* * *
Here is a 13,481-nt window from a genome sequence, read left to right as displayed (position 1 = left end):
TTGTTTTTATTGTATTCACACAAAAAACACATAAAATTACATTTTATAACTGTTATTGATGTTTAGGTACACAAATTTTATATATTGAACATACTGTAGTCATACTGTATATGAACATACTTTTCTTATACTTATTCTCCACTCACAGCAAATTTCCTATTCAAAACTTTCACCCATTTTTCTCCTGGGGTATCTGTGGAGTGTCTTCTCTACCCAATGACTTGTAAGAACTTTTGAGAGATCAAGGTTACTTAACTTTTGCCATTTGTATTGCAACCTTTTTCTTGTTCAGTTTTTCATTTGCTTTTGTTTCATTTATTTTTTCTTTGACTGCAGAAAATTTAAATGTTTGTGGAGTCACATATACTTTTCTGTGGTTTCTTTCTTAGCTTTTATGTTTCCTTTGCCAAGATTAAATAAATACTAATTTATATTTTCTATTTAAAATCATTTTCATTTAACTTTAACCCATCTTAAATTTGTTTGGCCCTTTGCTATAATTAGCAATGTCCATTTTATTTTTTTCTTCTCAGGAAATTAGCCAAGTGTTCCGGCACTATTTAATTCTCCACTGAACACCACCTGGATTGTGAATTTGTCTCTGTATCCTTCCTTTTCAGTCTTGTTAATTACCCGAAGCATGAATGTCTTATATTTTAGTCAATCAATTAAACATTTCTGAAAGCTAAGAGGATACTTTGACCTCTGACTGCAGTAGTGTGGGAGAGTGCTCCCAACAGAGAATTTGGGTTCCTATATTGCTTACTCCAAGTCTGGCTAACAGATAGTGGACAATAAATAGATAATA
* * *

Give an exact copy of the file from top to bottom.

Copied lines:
Here is a 13,481-nt window from a genome sequence, read left to right as displayed (position 1 = left end):
TTGTTTTTATTGTATTCACACAAAAAACACATAAAATTACATTTTATAACTGTTATTGATGTTTAGGTACACAAATTTTATATATTGAACATACTGTAGTCATACTGTATATGAACATACTTTTCTTATACTTATTCTCCACTCACAGCAAATTTCCTATTCAAAACTTTCACCCATTTTTCTCCTGGGGTATCTGTGGAGTGTCTTCTCTACCCAATGACTTGTAAGAACTTTTGAGAGATCAAGGTTACTTAACTTTTGCCATTTGTATTGCAACCTTTTTCTTGTTCAGTTTTTCATTTGCTTTTGTTTCATTTATTTTTTCTTTGACTGCAGAAAATTTAAATGTTTGTGGAGTCACATATACTTTTCTGTGGTTTCTTTCTTAGCTTTTATGTTTCCTTTGCCAAGATTAAATAAATACTAATTTATATTTTCTATTTAAAATCATTTTCATTTAACTTTAACCCATCTTAAATTTGTTTGGCCCTTTGCTATAATTAGCAATGTCCATTTTATTTTTTTCTTCTCAGGAAATTAGCCAAGTGTTCCGGCACTATTTAATTCTCCACTGAACACCACCTGGATTGTGAATTTGTCTCTGTATCCTTCCTTTTCAGTCTTGTTAATTACCCGAAGCATGAATGTCTTATATTTTAGTCAATCAATTAAACATTTCTGAAAGCTAAGAGGATACTTTGACCTCTGACTGCAGTAGTGTGGGAGAGTGCTCCCAACAGAGAATTTGGGTTCCTATATTGCTTACTCCAAGTCTGGCTAACAGATAGTGGACAATAAATAGATAATA